As a candidate, Donald Trump talked incessantly about international trade and how he was going to make America great again by renegotiating trade agreements, forcing foreigners to stop taking away our jobs. But during his first year in office, he did almost nothing on that front – possibly because corporate America managed to inform him that it has invested a lot of money based on the assumption that we would continue to honor NAFTA and other trade agreements, and would lose bigly if he broke them.
This week, however, Trump finally did impose tariffs on washing machines and solar panels. The former tariff was, I think, more about looking tough than about any kind of strategic objective. The latter, however, fits in with an important part of this administration’s general vision. For this is very much an administration of dirty old men.
About washing machines: The legal basis of the new tariff is a finding by the U.S. International Trade Commission that the industry has been injured by rising imports. The definition of “injury” is a bit peculiar: The commission admitted that the domestic industry “did not suffer a significant idling of productive facilities,” and that “there has been no significant unemployment or underemployment.” Nonetheless, the commission argued that production and employment should have expanded more than it did given the economy’s growth between 2012 and 2016 (you know, the Obama-era boom Trump insisted was fake).
If this seems like a flimsy justification for an action that will significantly raise consumer prices, that’s because it is. But Trump decided to do it anyway.
The solar panel tariff is more interesting, and more disturbing, because it will surely destroy many more jobs than it will create.
The fact is that the U.S. is largely out of the solar panel-producing business, and whatever the reasons for that absence, this policy won’t change it. Like the washing-machine tariff, the solar-panel tariff was imposed using what’s known in trade policy circles as the “escape clause” – rules that allow temporary protection of industries suffering sudden disruption. The operative word here is “temporary”; since we’re not talking about sustained protection, this tariff won’t induce any long-term investments and therefore won’t bring the U.S. solar panel industry back.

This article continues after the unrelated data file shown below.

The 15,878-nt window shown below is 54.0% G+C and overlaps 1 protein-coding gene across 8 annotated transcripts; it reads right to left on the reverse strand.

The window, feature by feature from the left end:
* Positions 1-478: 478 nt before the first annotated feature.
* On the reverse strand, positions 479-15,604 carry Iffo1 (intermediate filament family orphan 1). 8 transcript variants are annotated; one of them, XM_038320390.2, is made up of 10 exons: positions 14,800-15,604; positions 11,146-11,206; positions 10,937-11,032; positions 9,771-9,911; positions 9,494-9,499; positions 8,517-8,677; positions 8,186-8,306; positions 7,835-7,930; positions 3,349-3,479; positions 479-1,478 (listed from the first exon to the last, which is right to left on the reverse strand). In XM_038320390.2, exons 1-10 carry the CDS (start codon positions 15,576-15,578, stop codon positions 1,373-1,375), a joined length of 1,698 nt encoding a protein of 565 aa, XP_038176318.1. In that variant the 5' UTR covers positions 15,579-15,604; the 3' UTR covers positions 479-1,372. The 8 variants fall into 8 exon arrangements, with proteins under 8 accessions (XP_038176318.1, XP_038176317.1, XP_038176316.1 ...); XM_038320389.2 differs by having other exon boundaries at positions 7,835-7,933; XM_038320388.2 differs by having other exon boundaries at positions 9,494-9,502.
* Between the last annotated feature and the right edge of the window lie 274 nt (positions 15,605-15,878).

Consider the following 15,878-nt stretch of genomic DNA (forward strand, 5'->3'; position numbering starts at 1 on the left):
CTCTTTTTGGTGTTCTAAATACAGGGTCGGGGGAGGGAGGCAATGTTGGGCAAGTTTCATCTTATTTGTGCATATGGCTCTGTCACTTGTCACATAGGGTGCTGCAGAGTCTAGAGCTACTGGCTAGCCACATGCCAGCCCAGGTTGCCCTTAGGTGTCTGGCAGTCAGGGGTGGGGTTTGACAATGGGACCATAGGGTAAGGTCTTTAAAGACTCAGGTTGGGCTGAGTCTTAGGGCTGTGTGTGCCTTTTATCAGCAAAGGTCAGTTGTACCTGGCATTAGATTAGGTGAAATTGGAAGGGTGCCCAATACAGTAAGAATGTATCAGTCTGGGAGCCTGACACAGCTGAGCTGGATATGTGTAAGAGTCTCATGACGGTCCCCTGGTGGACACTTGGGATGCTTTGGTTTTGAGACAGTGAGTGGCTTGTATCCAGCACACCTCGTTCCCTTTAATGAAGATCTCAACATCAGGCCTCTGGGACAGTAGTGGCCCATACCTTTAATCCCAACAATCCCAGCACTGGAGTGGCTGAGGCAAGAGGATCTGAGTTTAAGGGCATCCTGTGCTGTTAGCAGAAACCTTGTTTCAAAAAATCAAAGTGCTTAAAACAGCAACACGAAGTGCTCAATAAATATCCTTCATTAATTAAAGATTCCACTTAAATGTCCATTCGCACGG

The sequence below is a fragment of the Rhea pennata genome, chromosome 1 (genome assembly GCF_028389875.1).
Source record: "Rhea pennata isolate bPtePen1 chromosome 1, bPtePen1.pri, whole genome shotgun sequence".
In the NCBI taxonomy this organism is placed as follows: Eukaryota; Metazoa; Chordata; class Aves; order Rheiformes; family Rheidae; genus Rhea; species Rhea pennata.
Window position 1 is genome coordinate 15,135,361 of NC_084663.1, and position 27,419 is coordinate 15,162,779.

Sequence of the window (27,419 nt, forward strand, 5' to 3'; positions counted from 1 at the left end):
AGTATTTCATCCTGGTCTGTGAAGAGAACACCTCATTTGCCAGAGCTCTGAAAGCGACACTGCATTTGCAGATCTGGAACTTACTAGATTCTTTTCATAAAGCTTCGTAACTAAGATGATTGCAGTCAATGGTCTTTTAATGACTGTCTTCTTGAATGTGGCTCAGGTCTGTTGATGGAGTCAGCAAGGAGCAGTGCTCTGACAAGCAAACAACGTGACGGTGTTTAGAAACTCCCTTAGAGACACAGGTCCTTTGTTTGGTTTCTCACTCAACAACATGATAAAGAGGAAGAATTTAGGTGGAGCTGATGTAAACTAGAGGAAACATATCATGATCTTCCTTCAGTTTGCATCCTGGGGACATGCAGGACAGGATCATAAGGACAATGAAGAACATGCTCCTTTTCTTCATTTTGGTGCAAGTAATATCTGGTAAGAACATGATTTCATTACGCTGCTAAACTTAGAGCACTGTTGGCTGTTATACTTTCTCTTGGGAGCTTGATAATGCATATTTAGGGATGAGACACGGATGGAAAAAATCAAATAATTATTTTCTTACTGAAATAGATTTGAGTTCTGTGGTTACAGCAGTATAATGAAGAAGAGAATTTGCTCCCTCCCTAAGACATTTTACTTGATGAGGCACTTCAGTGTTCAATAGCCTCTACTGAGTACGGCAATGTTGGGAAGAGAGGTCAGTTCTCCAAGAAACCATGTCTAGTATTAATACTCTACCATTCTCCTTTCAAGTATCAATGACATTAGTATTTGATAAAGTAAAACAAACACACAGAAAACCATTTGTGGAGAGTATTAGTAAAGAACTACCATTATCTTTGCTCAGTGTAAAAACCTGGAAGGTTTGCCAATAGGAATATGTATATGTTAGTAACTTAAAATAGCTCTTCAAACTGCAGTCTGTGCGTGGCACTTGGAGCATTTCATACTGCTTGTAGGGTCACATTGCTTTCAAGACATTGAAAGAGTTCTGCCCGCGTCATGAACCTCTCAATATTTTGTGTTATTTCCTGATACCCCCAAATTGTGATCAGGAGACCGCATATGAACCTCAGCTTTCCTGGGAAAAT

What it will do, however, is put a crimp in one of the U.S. economy’s big success stories, the rapid growth of renewable energy. And here’s the thing: Everything we know about the Trump administration suggests that hurting renewables is actually a good thing from its point of view. As I said, this is an administration of dirty old men.
Over the past decade or so there has been a remarkable technological revolution in energy production. Part of that revolution has involved the rise of fracking, which has made natural gas cheap and abundant. But there have also been stunning reductions in the cost of solar and wind power.
Some people still think of these alternative energy sources as hippy-dippy stuff that can’t survive without big government subsidies, but the reality is that they’ve become cost-competitive with conventional energy, and their cost is still falling fast. And they also employ a lot of people: Overall, there are around five times as many people working, in one way or another, for the solar energy sector as there are coal miners.
But solar gets no love from Trump officials, who desperately want the country to stay with dirty old power sources, especially coal. (Wait – when I called them dirty old men, did you think I was talking about payoffs to porn stars? Shame on you.) They’ve even rewritten Energy Department reports in an attempt to make renewable energy look bad.
They’ve tried to turn their preference for dirty energy into concrete policy, too. Last fall, Rick Perry, the energy secretary, tried to impose a rule that would in effect have forced electricity grids to subsidize coal and nuclear plants. The rule was shot down, but it showed what these guys want. From their point of view, destroying solar jobs is probably a good thing.
Why do Trump and company love dirty energy? Partly it’s about the money: what’s good for the Koch brothers may not be good for America (or the world), but it’s good for Republican campaign finance. Partly it’s about blue-collar voters, who still imagine that Trump can bring back coal jobs. (In 2017 the coal industry added 500, that’s right, 500 jobs. That’s 0.0003 percent of total U.S. employment.)
It’s also partly about cultural nostalgia: Trump and others recall the heyday of fossil fuels as a golden age, forgetting how ghastly air and water pollution used to be. But I suspect that it’s also about a kind of machismo, a sense that real men don’t soak up solar energy; they burn stuff instead.
Whatever the specific motivations, the administration’s first significant trade policy move is stunningly boneheaded. You shouldn’t even call it protectionism, since its direct effect will be to destroy far more jobs than it creates. Plus it’s bad for the environment. So much winning!